People seem to be increasingly recruited to feed a computer information and ask it what to do, not to tell it what to do.  That's not denigrating the front line staff, it's a criticism of the way things are imposed from above.

But computers should again be tools of the job, not tools of politicians and management.

I think the way I see this is analogous to an organisation I once worked in where, like so many organisations, they started getting staff to log on and off computers even to go to the loo.  Well, ok, clocking in to various places of work isn't new, I can remember doing it with an old-fashioned card more decades ago than I care to admit to.  But it can get to the point at which people are so micro-managed it hinders their ability to do their job and in the organisation I'm remembering, they lost goodwill and also effectively reduced the hours people worked and the amount of work they did.  After all, if your boss is going to be petty about how often you go to the loo, why would you stay late out of dedication to your job and your customers?

Like jobseekers' agreements.  People spend so long doing irrelevant things that it gets in the way of seeking work.  If I end up on jobseekers or its equivalent in the future, I shall be as blunt as I was when briefly on the dole in the distant past.  I shall say that when it comes to looking for work, I shall do two things: firstly I shall do what they require of me in the way of jobseeking in order to get my dole; and secondly I shall do what I actually need to do to get a job.  E.g. I shall produce two sorts of CV: an off-the-peg one meeting their textbook requirements; and a tailored one for each job I apply to that I think I'm actually likely to get as opposed to the ones they tell me to apply for, to which I shall send the CV that meets with their approval.  In the old days, they just said to do things the way I wanted, and I managed to get various part-time and temporary work for a short while until I could get a permanent job.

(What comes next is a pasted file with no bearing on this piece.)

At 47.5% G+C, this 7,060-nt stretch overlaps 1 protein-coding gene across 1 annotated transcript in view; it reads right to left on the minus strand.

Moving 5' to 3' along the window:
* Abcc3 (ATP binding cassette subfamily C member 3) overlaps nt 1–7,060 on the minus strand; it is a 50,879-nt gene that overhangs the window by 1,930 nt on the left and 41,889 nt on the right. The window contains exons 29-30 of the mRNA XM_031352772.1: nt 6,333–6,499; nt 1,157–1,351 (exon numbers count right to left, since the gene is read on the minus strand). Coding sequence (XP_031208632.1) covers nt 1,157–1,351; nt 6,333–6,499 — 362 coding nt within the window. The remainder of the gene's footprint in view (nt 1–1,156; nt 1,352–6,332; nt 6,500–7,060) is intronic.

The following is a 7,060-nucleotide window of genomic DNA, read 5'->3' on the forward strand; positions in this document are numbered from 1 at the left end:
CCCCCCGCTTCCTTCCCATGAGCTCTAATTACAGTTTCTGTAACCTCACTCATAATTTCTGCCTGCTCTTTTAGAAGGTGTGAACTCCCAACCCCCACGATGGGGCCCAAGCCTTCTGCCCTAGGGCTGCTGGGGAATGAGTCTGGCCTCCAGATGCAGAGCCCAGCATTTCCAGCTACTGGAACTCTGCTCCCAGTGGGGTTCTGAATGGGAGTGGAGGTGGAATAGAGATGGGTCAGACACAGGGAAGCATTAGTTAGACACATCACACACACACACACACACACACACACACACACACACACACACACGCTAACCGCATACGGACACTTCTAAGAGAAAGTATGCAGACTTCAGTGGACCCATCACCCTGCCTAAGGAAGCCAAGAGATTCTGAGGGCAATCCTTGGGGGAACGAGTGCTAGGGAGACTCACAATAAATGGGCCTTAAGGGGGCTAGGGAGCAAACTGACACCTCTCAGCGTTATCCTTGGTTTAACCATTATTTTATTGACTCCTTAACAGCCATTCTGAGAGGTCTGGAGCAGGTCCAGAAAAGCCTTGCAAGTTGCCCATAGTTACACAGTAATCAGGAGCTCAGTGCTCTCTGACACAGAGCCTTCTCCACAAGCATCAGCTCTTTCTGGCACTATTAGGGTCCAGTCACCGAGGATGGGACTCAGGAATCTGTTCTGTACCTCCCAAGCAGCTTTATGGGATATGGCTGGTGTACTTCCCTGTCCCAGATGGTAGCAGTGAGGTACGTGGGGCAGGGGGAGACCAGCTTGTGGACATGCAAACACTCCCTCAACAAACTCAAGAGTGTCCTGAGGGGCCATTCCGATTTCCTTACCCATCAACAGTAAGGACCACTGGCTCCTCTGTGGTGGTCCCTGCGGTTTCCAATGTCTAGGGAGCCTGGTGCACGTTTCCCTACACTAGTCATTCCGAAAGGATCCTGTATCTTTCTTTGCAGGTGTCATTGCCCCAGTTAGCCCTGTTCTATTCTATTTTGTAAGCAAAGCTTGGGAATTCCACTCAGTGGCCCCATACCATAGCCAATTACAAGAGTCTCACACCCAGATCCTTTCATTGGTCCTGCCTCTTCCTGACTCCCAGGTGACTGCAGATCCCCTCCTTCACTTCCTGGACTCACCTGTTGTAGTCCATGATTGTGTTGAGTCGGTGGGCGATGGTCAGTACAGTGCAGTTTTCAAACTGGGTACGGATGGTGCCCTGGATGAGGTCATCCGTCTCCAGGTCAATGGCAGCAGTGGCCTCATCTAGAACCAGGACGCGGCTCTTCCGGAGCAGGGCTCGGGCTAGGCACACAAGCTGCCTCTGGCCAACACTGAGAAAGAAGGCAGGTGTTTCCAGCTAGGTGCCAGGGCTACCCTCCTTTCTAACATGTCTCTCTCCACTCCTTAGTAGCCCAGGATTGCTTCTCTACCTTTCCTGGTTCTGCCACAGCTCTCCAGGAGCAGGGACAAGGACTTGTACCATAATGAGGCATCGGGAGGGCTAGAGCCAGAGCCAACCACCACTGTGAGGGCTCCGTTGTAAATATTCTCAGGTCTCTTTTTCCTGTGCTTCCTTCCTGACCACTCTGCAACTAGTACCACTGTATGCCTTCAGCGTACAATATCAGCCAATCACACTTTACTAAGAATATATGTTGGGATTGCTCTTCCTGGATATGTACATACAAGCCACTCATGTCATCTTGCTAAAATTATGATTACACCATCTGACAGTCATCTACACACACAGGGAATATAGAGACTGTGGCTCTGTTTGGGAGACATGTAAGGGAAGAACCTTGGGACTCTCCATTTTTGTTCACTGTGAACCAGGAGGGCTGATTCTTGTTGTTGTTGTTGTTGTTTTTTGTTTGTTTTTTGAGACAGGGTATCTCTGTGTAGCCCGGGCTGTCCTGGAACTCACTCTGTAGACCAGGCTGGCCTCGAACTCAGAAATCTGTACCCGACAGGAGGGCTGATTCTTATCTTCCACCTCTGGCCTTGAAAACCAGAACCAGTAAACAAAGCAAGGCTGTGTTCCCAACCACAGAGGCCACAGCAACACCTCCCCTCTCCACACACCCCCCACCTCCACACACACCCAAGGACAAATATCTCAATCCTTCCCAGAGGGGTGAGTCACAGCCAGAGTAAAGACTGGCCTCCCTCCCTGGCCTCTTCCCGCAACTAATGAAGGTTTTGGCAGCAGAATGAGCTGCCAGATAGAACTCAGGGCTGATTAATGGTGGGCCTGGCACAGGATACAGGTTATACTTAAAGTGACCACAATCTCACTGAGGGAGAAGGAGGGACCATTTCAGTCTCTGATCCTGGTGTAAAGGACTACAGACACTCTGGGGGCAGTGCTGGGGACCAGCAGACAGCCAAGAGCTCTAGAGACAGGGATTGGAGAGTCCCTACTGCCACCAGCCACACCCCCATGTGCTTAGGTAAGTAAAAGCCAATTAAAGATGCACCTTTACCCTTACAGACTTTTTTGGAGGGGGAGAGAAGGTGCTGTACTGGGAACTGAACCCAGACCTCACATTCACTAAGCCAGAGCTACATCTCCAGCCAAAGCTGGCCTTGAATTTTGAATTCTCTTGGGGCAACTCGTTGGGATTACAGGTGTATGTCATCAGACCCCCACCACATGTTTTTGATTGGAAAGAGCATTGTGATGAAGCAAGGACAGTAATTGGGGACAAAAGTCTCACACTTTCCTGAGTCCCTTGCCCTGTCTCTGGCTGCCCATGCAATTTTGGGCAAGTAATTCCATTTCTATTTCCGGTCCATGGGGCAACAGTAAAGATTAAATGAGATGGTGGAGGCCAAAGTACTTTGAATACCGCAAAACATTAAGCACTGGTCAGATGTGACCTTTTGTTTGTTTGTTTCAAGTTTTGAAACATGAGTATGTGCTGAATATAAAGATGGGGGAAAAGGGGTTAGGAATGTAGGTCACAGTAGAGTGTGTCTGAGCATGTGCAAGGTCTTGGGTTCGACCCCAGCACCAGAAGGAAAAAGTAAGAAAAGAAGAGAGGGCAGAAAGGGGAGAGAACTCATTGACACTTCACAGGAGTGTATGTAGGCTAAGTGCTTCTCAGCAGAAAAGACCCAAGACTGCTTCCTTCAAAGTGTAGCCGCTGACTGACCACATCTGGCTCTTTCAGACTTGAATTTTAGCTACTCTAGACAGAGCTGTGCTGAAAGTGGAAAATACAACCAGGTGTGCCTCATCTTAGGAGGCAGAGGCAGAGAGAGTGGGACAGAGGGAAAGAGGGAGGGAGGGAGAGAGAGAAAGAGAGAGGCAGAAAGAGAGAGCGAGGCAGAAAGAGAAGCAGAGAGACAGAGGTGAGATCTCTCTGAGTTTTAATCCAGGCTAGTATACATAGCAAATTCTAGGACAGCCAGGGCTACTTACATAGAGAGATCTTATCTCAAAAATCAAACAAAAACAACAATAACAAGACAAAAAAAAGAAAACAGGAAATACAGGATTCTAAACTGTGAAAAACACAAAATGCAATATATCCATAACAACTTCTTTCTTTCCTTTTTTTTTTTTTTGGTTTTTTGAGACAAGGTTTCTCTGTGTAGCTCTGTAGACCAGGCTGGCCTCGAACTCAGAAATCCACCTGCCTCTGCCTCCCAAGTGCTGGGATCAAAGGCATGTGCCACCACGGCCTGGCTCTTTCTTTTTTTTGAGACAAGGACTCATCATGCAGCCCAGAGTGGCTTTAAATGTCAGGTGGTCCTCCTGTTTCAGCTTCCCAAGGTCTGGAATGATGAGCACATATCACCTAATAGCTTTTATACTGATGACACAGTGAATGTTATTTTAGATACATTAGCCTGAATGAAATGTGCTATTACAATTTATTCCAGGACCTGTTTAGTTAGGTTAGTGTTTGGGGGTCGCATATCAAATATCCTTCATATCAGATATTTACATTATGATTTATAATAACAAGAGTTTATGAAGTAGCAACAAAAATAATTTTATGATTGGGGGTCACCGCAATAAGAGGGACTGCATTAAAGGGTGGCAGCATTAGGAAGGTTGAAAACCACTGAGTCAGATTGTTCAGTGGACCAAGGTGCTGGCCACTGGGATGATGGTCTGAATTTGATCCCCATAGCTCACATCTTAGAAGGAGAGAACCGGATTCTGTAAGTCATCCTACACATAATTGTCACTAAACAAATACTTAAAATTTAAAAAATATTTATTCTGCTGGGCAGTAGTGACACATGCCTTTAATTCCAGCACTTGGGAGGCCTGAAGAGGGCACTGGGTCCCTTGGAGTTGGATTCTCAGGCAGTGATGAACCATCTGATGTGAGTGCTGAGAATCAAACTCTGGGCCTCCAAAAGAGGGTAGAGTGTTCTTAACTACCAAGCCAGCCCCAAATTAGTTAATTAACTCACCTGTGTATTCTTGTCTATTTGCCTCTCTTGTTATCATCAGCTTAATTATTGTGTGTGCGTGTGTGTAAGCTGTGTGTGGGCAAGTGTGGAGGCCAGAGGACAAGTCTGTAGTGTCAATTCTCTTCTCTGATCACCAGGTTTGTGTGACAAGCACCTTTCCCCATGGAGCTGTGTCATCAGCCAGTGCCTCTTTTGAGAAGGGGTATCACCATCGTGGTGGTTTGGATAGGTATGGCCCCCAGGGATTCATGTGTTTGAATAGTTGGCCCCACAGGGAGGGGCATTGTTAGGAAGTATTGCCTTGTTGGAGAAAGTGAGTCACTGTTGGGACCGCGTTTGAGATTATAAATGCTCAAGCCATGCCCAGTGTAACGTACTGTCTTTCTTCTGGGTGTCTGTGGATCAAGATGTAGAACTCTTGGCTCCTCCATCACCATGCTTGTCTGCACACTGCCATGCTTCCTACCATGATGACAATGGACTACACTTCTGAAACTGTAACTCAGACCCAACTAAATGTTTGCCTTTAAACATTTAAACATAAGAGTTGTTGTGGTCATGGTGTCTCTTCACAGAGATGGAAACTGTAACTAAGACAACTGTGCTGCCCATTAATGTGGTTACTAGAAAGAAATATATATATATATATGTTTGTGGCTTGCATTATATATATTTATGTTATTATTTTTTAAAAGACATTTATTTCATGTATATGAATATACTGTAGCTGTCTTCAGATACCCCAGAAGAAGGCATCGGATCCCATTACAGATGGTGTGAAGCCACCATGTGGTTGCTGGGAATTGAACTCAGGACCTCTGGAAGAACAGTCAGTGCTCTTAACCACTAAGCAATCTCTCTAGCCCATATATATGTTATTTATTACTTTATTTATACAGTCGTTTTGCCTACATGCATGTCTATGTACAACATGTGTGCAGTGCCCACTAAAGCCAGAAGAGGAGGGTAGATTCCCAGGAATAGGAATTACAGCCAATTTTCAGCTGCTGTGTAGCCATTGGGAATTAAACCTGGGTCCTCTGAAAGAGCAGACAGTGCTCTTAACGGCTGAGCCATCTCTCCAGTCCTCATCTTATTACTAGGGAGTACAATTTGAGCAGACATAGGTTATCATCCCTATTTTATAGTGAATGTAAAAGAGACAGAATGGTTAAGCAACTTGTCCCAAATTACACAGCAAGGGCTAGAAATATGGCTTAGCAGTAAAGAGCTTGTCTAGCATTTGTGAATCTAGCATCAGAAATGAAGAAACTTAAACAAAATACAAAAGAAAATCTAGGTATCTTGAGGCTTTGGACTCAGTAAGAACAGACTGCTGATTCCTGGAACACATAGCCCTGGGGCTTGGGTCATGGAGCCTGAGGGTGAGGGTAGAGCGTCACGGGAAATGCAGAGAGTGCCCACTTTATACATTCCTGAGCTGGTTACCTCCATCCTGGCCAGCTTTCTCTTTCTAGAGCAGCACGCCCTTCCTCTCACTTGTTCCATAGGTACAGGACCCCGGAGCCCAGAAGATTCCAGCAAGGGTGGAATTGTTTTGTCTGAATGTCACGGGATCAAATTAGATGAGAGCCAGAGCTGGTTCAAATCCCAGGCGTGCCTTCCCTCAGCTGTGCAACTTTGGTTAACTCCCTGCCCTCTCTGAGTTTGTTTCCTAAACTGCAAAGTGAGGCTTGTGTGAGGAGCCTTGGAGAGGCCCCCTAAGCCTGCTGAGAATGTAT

These days, though, you have to play the game.

I'm afraid that if I end up on a benefit where I have to keep a computer log, they're going to be a bit unhappy because I'll fill it in with a vengeance.  Entry after entry after entry. 

Yes, I'm obsessive, but then that's part of why I'm on the sick.  I've a suspicion the delay in processing my PIP application is that their computer had indigestion over the length of  my application and appendices (about 150 pages or so including the actual form).  If I need to appeal, I can guarantee I'll put in as much again and probably more.

Thank heavens I don't work for the DWP.  I'd feel so tempted to smash up my computer.

ATurtle

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Re: When computers make benefits decisions
« Reply #11 on: October 15, 2017, 04:26:19 PM »
Let's be honest, if a computer is programmed with the fact that something like, Cerebral Palsy and that it is a genetic illness that cannot be cured, then the computer will know not to bother the claimant again.  In the case of something that can be cured or alleviated by treatment, then another code can be used for the recall for another WCA.

All it takes is a computer input technician and a doctor to go through the 12 million different illnesses, disabilities and conditions that people are prone to.
Tony.

"I choose not to place "DIS", in my ability." - Robert M. Hensel

Sunny Clouds

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Re: When computers make benefits decisions
« Reply #12 on: October 15, 2017, 06:26:00 PM »
 >lol<

KizzyKazaer

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Re: When computers make benefits decisions
« Reply #13 on: October 15, 2017, 09:24:05 PM »
Quote
Thank heavens I don't work for the DWP.  I'd feel so tempted to smash up my computer.

Believe you me, in my days of frustration as a benefit processor, it was a close-run thing at times...